2000 - A Really Big Show

photo: cafe de paris

What could be more Parisian than the Café Le Paris?

With a Really Modest Budget

by Ric Erickson

Paris:- Monday, 10. January 2000:- Hey, what do you know? Doesn't 2000 seem to be a lot like 1999? All the stuff is the same. Everything is going wrong and everybody is grumbling about it, as usual.

We are not supposed to be doing this. This is a bright, shiny, new year - if not century, if not millennium. We should give it the benefit of doubt. Trust it a bit. Stop condemning it before it's hardly started.

Take New Years for example. I got roasted for my comments about 'Le Grande Parade de Paris.' I just grumbled a little bit about it - but this was taken as severe criticism, and the person taking it wasn't even the target.

I prefer, and this is a purely personal opinion, that it not be a 'grande' parade; that it remain the fairly simple and straightforward Montmartre affair that it had quietly been for several years already. So what if it didn't get on thephoto: rue de commerce national TV-news for that day? It probably made it onto France 3's more localized news.

In Paris, everybody thinks the show at the Tour Eiffel went off okay - even if the count-down fell out on the 999th day at the 19th hour.

The unexciting Rue du Commerce in the 15th.

It's this minor countdown thing that the papers want us to remember - as if this made the whole thing, the hundreds of thousands there to see it, relatively nothing. The egg-timer broke - so what? - the egg is okay.

Fact is, outside of Paris, the Tour Eiffel fireworks show was a triumph. Maybe Sydney's was better for sheer size, but the Tour Eiffel's showed 'French Flair.' And remember, the professionals that do this, have to try and top themselves because they do it two times a year - the other time being on Bastille Day, Eve, or sometime.

The Champs-Elysées was properly chock-full of people. It would have been crammed to the building fronts even if a nickel hadn't been spent on all the wheels and their 'Portes de l'An 2000' show.

After all this, plus the full night up on legs for many, meant that the 'Grande Parade' was doomed to a less than full blaze of glory.

No matter what the Hôtel de Ville plans for Paris in the way of cakes and circuses, it is Parisians and anybody else who happens to be handy, who make these things successes. We are the army and if we don't show up there isn't going to be any fête - no matter how much money is spent on it.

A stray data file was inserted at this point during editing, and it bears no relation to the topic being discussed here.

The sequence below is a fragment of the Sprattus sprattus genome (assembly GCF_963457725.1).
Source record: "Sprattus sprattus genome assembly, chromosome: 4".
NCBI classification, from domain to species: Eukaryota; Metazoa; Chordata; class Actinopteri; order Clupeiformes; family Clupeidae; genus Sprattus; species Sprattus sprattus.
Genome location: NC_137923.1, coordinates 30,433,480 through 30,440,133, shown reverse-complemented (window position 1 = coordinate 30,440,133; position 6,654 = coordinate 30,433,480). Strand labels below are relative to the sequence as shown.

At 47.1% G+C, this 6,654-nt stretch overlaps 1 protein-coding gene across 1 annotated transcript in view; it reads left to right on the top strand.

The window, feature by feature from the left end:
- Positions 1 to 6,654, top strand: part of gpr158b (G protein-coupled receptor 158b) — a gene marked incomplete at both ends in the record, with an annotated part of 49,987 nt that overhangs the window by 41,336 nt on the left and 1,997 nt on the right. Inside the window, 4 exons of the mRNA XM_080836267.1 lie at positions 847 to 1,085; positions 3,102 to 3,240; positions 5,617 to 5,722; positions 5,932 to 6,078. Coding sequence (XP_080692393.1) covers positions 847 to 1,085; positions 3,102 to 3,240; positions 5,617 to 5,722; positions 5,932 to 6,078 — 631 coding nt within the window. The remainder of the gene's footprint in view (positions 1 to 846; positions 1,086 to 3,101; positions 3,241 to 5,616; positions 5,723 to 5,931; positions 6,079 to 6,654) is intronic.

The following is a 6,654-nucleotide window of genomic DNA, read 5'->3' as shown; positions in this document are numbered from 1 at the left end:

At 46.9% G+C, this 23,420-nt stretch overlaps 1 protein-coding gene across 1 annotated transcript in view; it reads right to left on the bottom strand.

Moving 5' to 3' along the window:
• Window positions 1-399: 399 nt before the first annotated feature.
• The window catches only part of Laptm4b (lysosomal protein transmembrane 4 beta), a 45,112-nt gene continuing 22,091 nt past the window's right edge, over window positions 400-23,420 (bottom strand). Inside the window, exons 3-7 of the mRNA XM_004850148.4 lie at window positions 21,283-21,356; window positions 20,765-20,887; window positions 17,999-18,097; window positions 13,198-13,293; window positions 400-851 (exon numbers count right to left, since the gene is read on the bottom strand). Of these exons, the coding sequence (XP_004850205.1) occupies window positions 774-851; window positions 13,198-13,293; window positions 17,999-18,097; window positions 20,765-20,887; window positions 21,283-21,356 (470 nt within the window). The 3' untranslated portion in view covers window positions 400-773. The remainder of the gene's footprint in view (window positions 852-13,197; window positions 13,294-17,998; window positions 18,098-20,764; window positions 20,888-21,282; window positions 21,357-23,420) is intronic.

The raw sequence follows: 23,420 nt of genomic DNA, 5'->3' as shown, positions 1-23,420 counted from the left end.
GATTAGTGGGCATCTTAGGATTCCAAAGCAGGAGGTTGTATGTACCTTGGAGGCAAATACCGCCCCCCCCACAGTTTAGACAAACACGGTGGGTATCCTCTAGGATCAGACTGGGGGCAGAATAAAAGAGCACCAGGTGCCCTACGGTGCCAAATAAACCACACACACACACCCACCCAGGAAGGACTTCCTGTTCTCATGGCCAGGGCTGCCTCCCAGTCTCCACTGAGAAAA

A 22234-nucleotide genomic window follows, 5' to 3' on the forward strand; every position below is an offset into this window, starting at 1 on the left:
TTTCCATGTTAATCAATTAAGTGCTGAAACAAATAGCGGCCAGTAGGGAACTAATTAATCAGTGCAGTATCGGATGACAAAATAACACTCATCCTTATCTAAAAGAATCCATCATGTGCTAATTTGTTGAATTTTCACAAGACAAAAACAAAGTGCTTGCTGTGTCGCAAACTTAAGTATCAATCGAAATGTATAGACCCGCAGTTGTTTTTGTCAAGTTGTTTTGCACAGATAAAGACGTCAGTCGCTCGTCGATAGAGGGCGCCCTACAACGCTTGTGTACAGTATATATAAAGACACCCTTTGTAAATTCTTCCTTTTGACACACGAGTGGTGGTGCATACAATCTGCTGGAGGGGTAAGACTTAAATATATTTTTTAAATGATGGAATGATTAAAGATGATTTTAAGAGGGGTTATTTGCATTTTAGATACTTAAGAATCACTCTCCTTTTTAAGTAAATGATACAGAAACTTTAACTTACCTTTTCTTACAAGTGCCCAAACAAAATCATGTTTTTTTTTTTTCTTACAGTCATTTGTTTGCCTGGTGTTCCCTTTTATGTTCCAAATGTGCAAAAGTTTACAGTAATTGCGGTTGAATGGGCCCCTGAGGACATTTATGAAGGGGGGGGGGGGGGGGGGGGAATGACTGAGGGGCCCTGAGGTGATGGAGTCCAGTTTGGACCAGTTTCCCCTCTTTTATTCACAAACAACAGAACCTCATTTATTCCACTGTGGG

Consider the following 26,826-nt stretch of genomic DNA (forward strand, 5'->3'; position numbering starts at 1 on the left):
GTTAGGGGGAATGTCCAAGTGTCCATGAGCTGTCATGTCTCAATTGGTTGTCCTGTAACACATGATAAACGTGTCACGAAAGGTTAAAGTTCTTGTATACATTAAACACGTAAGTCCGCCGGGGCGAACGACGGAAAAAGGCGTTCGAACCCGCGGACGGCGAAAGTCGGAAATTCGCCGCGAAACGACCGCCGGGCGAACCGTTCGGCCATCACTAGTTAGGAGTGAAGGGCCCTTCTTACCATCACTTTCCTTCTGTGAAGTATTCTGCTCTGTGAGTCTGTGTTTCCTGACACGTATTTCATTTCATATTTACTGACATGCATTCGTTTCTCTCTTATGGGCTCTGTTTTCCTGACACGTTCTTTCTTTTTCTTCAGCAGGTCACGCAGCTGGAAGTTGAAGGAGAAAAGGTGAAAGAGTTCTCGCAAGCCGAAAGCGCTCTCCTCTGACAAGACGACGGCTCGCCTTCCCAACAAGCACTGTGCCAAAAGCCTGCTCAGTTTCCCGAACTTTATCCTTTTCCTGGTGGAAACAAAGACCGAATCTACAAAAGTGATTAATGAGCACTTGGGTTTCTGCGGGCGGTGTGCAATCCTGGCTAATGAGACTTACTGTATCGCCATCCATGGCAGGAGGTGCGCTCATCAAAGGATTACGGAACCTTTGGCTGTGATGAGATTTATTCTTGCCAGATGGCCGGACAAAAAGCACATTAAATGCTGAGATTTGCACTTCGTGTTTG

On New Years Eve we showed up. On New Years Day, we were a bit worn out.

While there is a little grumbling going on here, you should hear what our offshore cousins, the Brits, are saying about their London show.

Apparently, what Paris spent was a drop in the bucket compared to London. And you know how the GB's are so good at PR - biggest this, that, greatest and so on.

While we are hearing rumors about their super-gigantic 'Millennium Dome' - copyright and Trademark registered - the greatest thing since man's first step on the moon! - and, I'll admit it, a bit envious - little did we know -

That the whole thing was a rubble bubble erected in some still-vacant swamp in the still unrealized Docklands.photo: cable rollers On top of it, it was supposed to be something like Paris' Cité des Sciences but 43 times larger, with all this stuff crammed into it showing off the wonders that await us in the new century.

Not for storm damage, but for mobile phones. Cable rollers outside my window.

According to my sources who would rather remain unnamed, visitors were herded through the place on treadmills and allotted exactly 45 seconds for a wink at each true exhibit, plus a bit more time to gander at all the sponsors' exhibits. That London's - biggest wheel in the whole world! - didn't turn makes Paris' countdown fumble seem like a hiccup.

Meanwhile, back in the land of 'French Flair,' Paris newspapers - who simply cannot match the insane viciousness of their cross-channel counterparts - are mildly chiding the Hôtel de Ville for some announced - and promoted by Metropole - projects that turned out to be non-starters.

Paris' budget for 'Paris 2000' is supposed to be 40 million francs, to cover the whole year. These are francs, so they are a drop in the ocean.

The city has to count on individuals to think up projects, and also think up how to finance them. If the first is acceptable and the second comes through, then the project gets a 'Paris 2000' logo.

From 500 projects submitted, 170 passed the first test - but one of these had a budget of 30 million francs.

The 'Paris 2000' czar, Bernard Bled, says that so far the global project is a success. The wind blew away the attendance at the Trocadéro alpinephoto: ol delivery van village after it received nearly a million visitors, and the privately-financed balloon at the Parc André Citroen was doing fine until the wind ripped it to shreds.

'French Flair' everywhere you look, even in the Rue du Commerce.
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